I Just picked up a sweet new custom built S-Works Stumpjumper from the gents at B&L Bikes. In my favorite color, no less.
I wanted something light, but also functional as a daily rider just by swapping out wheels or tires. I wanted a good cross country race bike, but I still wanted it to be a mountain bike that I could go ride on the weekends with friends. I used a hardtail exclusively for all my riding/racing last year and was satisfied with it in most cases. Plus the added simplicity, reliability, and clean lines just keeps bringing me back to hardtails. Full suspension is sweet, but there’s still so much to love about hardtails, I’m just not ready to let go.
So the guys at B&L Bikes started with a Specialized S-Works 29er hardtail frame and then built it up with a full SRAM XX group. Light and straightforward and simple to replace broken parts if I’m in a bind. I used SRAM all season last year and it held up really well, so why change now? The cockpit is all from the Big Red S as are the tires. The wheels are a custom set I had built with AC hubs and Crest rims last season. They’re still in great shape and pretty light at 1504g. Not as blingy as these but a lot easier to get a hold of at the moment.
So nothing really revolutionary about the build, just a lot of really good parts that make for one sweet bike. Oh, and it’s neon yellow!
Anyway, here’s a photo dump of green goodness. Most of the pics are after racing a 6 hour solo event, so the bike is a little dirty where I missed it while cleaning.
Here’s the part you probably wanted to see:
PF30 crank, 39X26 gearing in the front
And 11-36 in the rear. I like the dropouts for 2011, too.
And of course:
Renegade tires are a good race-day choice. Tubeless setup was a breeze with my floor pump.
Don’t forget your sponsor’s logo!
I pulled off the dust cap from the cartridge headset. Too heavy… If you live in a rainy part of the world, it’s probably not worth the weight savings.
Good tire clearance as long as you’re not gonna go bigger than about 2.2 in the rear. I used 2.2’s on my hardtail at Breck Epic last year and they worked great. I probably wouldn’t go 2.3, though.
I love the Brain Damper in the fork. Really awesome when you’re so beat you can’t see straight, let alone fiddle with a lockout. I currently run it about 5 clicks out from fully closed.
I have also been impressed with the performance of the Reba fork, too. It goes through the travel a little faster than my Fox fork, but feels plusher. I’ll take the tradeoff, especially with the Brain damper.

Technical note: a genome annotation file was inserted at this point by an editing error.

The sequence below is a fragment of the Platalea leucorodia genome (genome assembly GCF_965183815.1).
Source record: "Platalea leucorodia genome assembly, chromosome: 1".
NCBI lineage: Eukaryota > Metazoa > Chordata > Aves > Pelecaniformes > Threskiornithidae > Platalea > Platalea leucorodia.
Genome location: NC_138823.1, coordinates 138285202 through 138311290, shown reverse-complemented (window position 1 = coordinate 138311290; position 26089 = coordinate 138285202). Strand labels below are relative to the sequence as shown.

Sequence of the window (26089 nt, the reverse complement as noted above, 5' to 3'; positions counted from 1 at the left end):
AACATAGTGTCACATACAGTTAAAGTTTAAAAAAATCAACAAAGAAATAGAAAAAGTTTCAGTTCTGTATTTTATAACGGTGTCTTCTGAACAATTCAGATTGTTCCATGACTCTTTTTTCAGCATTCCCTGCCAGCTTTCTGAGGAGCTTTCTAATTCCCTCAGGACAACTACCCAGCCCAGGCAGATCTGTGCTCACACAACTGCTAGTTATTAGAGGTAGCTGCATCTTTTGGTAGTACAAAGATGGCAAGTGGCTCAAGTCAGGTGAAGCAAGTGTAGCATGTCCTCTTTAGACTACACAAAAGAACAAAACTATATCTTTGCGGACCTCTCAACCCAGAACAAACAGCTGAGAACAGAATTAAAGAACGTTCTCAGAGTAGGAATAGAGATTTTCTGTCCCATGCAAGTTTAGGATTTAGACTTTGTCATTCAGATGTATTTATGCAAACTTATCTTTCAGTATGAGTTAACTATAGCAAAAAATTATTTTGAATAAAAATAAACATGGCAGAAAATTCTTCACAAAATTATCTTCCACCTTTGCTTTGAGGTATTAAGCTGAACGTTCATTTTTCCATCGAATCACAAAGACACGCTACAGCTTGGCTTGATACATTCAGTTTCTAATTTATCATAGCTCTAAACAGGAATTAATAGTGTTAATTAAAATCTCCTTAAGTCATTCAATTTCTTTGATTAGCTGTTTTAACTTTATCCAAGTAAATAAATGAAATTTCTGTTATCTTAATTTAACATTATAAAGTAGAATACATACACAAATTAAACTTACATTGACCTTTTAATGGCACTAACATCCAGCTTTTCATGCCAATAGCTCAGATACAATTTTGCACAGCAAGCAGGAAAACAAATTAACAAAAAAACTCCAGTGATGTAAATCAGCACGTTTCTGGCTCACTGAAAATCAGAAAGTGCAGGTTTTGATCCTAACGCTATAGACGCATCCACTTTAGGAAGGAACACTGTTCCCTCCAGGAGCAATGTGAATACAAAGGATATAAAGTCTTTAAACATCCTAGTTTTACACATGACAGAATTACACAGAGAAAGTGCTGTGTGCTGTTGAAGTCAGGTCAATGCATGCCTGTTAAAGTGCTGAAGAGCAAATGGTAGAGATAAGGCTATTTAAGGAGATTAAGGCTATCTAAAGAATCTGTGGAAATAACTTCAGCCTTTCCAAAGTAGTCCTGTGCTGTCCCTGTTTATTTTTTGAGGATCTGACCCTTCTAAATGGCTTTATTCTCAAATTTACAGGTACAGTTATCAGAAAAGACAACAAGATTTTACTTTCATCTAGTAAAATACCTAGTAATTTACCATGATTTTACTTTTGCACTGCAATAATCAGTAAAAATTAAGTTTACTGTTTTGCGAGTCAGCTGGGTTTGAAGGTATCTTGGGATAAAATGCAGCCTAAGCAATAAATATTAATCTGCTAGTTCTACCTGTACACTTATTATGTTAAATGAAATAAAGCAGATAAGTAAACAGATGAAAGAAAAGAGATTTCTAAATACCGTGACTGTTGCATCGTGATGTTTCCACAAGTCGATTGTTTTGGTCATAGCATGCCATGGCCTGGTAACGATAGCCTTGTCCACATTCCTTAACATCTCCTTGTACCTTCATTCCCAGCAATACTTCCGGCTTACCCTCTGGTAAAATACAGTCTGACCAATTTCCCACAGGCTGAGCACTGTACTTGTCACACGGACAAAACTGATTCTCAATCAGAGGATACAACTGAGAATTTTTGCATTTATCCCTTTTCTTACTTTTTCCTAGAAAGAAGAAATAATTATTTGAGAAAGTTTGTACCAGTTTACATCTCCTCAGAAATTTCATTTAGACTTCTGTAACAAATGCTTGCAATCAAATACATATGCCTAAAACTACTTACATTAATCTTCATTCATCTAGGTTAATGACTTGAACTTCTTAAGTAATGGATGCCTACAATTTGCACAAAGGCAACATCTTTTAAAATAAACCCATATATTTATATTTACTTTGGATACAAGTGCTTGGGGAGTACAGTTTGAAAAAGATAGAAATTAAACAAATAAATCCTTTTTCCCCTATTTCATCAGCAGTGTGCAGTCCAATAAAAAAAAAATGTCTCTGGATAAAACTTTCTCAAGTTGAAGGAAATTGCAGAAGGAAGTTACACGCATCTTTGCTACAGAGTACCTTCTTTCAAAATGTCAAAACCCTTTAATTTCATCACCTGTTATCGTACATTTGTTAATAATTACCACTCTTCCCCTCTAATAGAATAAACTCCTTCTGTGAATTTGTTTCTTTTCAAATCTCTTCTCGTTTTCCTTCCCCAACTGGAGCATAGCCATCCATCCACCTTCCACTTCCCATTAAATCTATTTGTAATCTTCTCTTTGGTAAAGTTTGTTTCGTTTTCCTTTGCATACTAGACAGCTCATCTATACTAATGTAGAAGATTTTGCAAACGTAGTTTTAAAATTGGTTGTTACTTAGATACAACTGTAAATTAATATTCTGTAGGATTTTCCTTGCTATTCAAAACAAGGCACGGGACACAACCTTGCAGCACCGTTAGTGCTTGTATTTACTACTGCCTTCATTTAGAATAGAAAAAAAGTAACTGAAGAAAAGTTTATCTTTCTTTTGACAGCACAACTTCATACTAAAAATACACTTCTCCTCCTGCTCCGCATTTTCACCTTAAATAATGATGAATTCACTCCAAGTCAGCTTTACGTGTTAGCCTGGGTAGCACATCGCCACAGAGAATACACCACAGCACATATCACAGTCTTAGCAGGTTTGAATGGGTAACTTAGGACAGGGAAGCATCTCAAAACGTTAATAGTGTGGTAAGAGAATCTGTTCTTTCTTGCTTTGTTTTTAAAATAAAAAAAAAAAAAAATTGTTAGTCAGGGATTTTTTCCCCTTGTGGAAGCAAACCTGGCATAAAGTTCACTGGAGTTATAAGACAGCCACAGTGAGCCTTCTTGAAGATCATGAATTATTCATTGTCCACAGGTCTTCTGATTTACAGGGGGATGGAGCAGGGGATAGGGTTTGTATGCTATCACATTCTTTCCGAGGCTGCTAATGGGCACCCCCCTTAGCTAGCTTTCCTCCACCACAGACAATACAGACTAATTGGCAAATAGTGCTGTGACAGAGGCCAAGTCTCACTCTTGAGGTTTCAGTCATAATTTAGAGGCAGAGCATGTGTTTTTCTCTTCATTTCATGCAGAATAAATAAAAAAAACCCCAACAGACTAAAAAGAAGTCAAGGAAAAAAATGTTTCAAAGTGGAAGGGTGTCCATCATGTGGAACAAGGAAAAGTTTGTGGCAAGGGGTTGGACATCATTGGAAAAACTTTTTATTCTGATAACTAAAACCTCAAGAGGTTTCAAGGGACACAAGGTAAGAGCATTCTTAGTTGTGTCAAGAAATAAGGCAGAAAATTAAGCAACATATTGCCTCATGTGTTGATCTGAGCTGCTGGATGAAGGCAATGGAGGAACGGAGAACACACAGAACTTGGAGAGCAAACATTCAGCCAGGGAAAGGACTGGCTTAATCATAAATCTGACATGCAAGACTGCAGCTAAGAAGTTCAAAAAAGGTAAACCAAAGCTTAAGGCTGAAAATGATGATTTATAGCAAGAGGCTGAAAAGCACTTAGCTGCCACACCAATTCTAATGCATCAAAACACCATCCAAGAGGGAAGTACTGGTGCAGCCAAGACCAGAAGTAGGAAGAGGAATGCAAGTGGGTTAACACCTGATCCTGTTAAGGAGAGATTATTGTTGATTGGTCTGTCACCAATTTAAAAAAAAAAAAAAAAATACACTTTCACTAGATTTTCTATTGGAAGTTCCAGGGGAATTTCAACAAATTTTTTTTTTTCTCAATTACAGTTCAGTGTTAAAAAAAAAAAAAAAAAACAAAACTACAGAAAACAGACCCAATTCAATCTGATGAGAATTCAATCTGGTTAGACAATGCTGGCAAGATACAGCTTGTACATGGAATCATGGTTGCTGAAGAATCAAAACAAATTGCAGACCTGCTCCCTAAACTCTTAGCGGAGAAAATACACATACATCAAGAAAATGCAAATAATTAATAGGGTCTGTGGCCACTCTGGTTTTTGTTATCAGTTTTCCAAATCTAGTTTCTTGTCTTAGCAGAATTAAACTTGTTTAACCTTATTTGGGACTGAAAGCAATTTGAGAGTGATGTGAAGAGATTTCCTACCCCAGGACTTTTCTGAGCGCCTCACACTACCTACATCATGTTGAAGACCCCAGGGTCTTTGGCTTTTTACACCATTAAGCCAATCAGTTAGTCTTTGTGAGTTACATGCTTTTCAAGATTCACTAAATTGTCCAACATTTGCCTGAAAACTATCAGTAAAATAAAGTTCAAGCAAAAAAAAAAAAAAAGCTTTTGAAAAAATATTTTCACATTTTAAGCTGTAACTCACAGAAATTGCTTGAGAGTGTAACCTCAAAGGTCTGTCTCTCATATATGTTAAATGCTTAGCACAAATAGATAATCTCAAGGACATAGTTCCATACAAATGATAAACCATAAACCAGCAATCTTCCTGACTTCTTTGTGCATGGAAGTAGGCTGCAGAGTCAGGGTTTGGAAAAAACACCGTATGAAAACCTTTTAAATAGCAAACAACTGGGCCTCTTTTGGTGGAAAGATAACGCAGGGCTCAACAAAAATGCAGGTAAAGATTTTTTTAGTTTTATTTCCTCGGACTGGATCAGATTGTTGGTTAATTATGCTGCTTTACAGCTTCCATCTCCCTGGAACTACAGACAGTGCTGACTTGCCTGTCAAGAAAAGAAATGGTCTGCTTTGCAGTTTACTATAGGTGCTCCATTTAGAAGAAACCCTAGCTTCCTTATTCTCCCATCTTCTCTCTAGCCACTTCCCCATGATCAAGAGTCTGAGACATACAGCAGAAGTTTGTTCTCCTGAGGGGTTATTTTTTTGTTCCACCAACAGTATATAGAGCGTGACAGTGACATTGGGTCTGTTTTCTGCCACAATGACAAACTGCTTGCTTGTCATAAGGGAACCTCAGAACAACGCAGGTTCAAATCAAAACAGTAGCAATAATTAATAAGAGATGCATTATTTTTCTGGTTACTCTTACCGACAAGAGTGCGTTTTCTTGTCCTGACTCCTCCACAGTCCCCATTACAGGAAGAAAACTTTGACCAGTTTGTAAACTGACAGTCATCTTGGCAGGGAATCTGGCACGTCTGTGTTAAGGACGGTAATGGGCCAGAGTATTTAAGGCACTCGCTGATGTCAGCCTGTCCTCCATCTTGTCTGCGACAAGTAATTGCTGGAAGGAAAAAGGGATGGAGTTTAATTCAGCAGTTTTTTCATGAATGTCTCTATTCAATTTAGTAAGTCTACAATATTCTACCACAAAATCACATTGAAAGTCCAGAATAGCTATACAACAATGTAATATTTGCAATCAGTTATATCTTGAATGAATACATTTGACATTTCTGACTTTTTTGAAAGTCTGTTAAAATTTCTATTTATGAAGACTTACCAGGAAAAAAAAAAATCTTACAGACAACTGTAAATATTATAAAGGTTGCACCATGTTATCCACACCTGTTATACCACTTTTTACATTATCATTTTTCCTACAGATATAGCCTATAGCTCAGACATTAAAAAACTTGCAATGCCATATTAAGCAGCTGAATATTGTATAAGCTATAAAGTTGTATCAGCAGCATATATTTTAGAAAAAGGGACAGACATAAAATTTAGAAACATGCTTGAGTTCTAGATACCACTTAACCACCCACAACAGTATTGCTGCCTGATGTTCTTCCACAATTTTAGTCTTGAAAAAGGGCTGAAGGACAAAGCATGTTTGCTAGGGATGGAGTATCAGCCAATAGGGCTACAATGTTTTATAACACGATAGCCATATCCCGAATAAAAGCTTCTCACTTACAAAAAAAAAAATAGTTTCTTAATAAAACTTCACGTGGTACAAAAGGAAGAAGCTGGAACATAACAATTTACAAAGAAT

My favorite saddle:
ESI grips, Specialized carbon bar, Specialized stem, and matchmaker clamps give a clean look.
Spare master link taped to the housing. When you need it, you really need it.
So yeah, pretty fu@kn sweet bike. The day after I picked it up, I raced the 6 h solo open men’s field at the SoCal Endurance series, Did 7 laps, 65 miles, 7,600′ climbing in 5:37 and got 5th out of 61 in my first attempt at a solo endurance event. Podium!
That bike is awesome. And best of all, it’s green.
Did a really fun ride on my Epic 29er with some friends this weekend. We’ve been getting a lot of rain (and even snow) in my ‘hood, so it was a good opportunity to go out to the desert for some sweet singletrack before it gets too hot around Palm Springs.
This was my first time with a GoPro camera and my first time editing and mixing so it’s a little rough, but still shows some of the fun trails out in the desert. I’m especially proud of my rad multi-million-dollar special effects…
I’ve been racing a lot lately too, but I can chat about that later. For now, put it on full screen, turn up the volume, and reeelax.
Another race season is approaching fast. Gotta get the bike ready. What to do first?
Install the purple bolts, of course!
Next, it was time (well beyond, in fact) to rebuild some pedals. Put the Sprout to bed, crack open a cold one, turn on some tunes, and rebuild some pedals. that’s a friday night at my house.
Then it was time to put some Ti bolts everywhere I could find a home, including the seatpost.
I dig my Raceface seatpost, the clamp mechanism is great, but its not very light. Those two steel bolts are heavy. So I swapped them for Ti. Yummy.
And then I figured Nessie could use new shoes